User:Visviva/Toronto Star 20090927
|← Previous (2009-09-26)||Words harvested from the Toronto Star, 2009-09-27
||→ Next (2009-09-28)|
This is a list of lowercase non-hyphenated single words, lacking English entries in the English Wiktionary as of the most recent database dump, found in the 2009-09-27 issue of the Toronto Star (2009-09-27).
Please create these entries if you are able. Feel free to maintain and annotate the list as well. Typos and non-English words can be removed, or sequestered at the bottom of the list if annotation is needed.
The quotes often provide good usage examples and attestation evidence and, in many cases, should be included in the entry or citation page for the lemma.
Clicking an "add" link should preload the edit form with a dummy entry including a formatted citation for the passage in question. In some cases a "notemp" link is also provided; this generates a template-free version.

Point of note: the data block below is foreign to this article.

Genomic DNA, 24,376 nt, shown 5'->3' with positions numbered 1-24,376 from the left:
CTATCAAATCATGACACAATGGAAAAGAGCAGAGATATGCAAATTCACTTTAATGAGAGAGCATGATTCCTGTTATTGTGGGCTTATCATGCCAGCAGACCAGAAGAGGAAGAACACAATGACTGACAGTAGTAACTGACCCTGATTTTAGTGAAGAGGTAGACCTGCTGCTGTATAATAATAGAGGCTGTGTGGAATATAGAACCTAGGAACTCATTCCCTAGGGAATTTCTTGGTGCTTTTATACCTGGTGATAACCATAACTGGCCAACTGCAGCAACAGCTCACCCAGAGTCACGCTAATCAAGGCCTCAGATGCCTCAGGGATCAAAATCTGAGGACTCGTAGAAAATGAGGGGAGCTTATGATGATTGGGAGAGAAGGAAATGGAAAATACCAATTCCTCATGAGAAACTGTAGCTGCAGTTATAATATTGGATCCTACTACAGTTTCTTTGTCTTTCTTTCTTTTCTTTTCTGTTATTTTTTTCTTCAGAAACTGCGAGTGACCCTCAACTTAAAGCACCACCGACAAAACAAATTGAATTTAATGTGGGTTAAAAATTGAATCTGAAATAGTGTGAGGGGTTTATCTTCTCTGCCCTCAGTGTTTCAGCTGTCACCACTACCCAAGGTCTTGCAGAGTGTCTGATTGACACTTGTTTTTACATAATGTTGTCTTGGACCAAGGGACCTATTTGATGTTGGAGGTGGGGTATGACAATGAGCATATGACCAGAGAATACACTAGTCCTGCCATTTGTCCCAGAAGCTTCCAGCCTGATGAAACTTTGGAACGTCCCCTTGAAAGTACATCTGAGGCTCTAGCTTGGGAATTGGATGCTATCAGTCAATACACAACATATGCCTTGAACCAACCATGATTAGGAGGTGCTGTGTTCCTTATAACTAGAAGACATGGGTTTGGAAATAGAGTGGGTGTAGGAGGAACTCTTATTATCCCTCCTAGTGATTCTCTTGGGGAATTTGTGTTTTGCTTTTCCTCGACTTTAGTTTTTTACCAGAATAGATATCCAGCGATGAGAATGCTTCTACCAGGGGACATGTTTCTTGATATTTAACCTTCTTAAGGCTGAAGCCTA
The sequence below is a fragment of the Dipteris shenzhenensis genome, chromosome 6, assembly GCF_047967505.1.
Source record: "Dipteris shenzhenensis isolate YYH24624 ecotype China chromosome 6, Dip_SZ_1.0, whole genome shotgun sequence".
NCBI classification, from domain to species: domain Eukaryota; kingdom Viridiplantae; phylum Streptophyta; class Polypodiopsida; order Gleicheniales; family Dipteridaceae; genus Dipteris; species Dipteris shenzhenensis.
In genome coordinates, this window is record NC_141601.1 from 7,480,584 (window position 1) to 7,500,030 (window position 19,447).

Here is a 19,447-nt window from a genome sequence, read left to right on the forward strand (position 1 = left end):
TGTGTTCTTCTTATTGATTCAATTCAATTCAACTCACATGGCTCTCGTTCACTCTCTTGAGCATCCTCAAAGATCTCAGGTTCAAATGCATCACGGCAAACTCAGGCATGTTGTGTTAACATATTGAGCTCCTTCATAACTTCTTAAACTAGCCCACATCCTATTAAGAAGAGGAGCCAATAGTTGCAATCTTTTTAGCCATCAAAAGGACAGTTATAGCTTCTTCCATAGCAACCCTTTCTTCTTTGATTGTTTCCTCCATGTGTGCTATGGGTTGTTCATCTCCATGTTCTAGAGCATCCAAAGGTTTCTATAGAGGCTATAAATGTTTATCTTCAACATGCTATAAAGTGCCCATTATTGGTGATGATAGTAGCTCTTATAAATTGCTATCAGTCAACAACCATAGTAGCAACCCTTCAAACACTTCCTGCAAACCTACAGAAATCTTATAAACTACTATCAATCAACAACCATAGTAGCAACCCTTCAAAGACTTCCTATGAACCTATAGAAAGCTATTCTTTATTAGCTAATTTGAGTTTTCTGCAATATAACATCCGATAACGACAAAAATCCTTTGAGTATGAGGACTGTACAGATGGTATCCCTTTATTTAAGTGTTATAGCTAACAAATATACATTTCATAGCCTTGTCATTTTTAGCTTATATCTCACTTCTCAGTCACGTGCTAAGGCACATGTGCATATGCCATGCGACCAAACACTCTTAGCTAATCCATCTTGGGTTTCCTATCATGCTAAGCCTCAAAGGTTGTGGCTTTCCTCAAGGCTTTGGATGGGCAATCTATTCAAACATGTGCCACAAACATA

False blue links (entries that exist but lack a section for the appropriate language) are marked with a "*".
44757 tokens ‧ 16 valid lowercase tokens ‧ 16 types ‧ 14 (~ 87.5%) words before cleaning ‧
2009 September 27, Michelle Shephard, “Somalia's last, best hopes rest on 'unique' president”, Toronto Star:add
- "Unlike their rivals, they are not extremists or clanists or warlords – that is why they appeal to many."
- fagioli *
2009 September 27, Emily Donaldson, “Of life and dying”, Toronto Star:add
- By the time Suddenly truly hits its stride about halfway through, my assumed resentment had given way entirely to admiration for Burnard's rippingly good characters and the deep intelligence with which she treats her ostensibly difficult subject.
2009 September 27, Murray Whyte, “Art of future past”, Toronto Star:add
- The Pavillion, described by Bronson in frieze magazine as a "(semi) fictional museum" meant to house what would surely become the group's terribly significant oeuvres, existed briefly, in pieces, or simply in their imagination – a schlockey, self-actualized goal emblematic of a certain kind of success.